During the 2018 legislative session, the people of Colorado gained an enormous win for our state as House Bill 1291 was passed. This groundbreaking bill extends many key provisions of the Colorado Conservation Easement Tax Credit Program, clarifies and streamlines previously ambiguous or cumbersome aspects, and moves the oversight of the program to a newly created Division of Conservation. These changes will provide landowners and land conservation organizations the opportunity to continue to protect the critical wildlife habitat and ranchland of Colorado.
The new Division of Conservation is within the Department of Regulatory Agencies and moves the authority, responsibility, and oversite of the conservation easement tax credit program from the state’s Real Estate Division to the Division of Conservation. The opportunities created by the establishment of this new division whose singular directive is to manage the Colorado Conservation Easement Tax Credit Program cannot be overstated.
In addition to the creation of the new Division of Conservation, there are other significant provisions of the bill including:
1. Continuation of the current Conservation Easement Oversight Commission (CEOC) with the same duties and responsibilities, with some changes in the composition of the CEOC;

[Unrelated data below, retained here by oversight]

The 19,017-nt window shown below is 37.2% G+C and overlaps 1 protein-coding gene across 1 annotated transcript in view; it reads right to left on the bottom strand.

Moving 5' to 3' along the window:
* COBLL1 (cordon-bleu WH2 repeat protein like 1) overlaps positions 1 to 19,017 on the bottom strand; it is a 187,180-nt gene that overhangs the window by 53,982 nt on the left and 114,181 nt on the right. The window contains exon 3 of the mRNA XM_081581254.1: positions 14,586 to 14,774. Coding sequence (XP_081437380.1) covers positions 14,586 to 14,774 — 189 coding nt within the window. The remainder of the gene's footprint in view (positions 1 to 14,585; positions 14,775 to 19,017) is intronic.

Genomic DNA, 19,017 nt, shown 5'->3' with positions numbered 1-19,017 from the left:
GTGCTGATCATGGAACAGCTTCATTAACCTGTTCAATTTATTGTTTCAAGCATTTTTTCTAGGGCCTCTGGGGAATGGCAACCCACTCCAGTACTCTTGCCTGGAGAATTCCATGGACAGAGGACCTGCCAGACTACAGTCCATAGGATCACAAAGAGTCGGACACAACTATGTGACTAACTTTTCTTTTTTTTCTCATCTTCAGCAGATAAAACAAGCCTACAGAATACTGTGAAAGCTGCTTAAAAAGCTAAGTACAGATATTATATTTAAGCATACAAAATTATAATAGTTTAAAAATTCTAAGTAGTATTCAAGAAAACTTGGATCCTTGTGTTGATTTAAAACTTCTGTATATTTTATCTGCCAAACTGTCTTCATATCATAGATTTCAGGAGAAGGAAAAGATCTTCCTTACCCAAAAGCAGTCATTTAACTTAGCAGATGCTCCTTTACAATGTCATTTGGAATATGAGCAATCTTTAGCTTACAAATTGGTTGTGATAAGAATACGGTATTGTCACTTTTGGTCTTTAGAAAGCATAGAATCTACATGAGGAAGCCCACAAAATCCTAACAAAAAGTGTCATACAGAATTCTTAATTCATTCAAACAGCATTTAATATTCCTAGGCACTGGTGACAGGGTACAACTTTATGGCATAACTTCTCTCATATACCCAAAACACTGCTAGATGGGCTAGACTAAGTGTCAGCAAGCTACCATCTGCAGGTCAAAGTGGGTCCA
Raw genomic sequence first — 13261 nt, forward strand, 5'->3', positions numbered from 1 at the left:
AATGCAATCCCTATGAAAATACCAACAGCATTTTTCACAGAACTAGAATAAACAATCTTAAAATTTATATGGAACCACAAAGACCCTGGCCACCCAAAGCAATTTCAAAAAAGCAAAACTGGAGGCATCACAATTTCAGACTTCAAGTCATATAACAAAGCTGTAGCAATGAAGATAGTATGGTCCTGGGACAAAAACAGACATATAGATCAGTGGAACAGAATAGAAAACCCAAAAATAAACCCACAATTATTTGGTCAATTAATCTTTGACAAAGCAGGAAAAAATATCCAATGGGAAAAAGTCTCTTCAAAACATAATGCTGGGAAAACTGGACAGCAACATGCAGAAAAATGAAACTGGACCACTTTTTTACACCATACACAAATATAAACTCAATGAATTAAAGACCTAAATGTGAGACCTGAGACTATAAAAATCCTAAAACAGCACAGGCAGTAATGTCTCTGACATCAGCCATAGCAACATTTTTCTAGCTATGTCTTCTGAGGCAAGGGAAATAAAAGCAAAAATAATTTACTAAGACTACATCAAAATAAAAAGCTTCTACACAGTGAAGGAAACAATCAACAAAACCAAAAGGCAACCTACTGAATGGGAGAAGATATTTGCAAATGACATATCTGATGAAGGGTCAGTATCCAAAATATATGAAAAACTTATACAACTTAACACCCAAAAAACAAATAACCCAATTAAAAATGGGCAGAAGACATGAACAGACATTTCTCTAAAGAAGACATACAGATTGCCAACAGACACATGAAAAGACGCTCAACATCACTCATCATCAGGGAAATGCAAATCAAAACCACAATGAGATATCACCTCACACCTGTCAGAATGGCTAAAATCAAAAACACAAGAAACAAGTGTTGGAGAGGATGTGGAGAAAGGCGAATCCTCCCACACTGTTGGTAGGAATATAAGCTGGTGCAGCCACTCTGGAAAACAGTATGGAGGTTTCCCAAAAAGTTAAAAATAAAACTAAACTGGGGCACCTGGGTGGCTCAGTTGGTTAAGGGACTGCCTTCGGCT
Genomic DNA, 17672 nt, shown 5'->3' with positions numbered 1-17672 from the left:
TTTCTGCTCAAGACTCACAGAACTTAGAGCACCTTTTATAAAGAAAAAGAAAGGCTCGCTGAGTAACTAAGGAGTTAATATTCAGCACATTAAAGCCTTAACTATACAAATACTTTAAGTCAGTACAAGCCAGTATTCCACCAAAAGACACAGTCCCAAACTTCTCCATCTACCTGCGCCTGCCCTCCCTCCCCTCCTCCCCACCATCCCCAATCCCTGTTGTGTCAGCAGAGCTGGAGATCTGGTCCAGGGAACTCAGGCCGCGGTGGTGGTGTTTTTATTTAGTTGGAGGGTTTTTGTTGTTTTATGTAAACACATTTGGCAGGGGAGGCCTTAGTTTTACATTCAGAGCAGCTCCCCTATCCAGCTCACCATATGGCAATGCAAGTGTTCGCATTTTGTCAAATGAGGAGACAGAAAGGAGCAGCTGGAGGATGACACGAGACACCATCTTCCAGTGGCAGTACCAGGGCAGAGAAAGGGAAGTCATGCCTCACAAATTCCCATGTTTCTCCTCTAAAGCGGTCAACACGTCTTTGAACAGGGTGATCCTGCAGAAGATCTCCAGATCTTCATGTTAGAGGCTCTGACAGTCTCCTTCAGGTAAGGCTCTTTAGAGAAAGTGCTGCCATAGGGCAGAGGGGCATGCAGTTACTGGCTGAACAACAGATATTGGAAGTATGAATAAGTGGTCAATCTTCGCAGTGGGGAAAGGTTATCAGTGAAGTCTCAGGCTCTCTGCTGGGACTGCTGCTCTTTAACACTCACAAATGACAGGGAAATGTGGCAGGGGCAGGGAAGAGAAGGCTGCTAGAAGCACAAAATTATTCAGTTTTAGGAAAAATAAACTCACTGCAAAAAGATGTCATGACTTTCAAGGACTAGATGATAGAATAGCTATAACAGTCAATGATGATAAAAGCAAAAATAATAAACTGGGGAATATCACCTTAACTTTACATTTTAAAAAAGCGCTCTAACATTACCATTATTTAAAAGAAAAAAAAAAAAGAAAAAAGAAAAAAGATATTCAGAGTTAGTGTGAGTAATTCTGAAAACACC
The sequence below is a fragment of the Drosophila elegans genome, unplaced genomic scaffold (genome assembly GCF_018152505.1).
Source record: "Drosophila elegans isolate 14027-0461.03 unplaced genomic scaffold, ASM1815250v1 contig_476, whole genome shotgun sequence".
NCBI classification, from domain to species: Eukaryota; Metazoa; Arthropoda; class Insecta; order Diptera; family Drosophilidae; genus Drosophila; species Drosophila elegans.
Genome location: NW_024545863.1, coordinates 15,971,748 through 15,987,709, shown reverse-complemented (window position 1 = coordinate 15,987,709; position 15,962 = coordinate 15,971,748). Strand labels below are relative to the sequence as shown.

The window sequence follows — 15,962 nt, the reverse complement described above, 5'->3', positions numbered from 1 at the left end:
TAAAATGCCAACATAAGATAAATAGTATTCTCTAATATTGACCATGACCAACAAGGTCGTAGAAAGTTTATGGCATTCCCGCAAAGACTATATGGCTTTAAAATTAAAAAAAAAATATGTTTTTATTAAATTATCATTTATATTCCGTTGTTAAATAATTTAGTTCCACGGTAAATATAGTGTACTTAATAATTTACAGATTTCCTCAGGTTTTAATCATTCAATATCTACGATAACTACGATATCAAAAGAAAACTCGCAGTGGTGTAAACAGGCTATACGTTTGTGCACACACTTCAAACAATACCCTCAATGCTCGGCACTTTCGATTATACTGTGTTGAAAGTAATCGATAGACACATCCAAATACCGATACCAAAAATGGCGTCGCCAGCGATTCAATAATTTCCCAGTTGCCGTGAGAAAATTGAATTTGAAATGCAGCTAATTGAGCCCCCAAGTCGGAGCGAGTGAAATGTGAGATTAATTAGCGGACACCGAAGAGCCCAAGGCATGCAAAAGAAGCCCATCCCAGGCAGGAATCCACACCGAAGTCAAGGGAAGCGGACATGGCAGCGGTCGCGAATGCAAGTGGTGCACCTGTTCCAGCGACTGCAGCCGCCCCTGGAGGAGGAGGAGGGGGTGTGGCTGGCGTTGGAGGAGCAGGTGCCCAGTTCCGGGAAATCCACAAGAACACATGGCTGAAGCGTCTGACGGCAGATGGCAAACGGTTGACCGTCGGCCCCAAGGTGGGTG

2. Clarification of educational requirements for qualified appraisers of conservation easements;
3. Streamlining of the certification process for land trusts and other easement holders;
4. Creation of a new and separate conservation cash fund in the State Treasury to retain fees paid to the Division for Conservation, gifts, grants, and other donations;
5. Providing no more than 120 days for the Division of Conservation to either approve or deny an easement tax credit application; and
6. Improving transparency by allowing the Director of the Division of Conservation to share publicly-available information regarding conservation easements with CSU to create a state registry of conservation easements.
The bill was signed by Governor Hickenlooper on May 21st, allowing Colorado to remain a national leader in conserving agricultural lands, wildlife habitat, and scenic landscapes. These changes are in effect for one year, with the expectation that next year the Colorado Legislature will extend the program for at least five years.
Please contact Bill Silberstein or Heather Haney for questions about the bill or for more information on conservation easements.
Kaplan Kirsch & Rockwell publishes Conservation Law Alerts to announce late-breaking developments in legislation, regulation, and policy for our clients and colleagues. Nothing in our Alerts is intended as legal advice, and readers are reminded to contact legal counsel for legal advice on the matters that appear in our Alerts.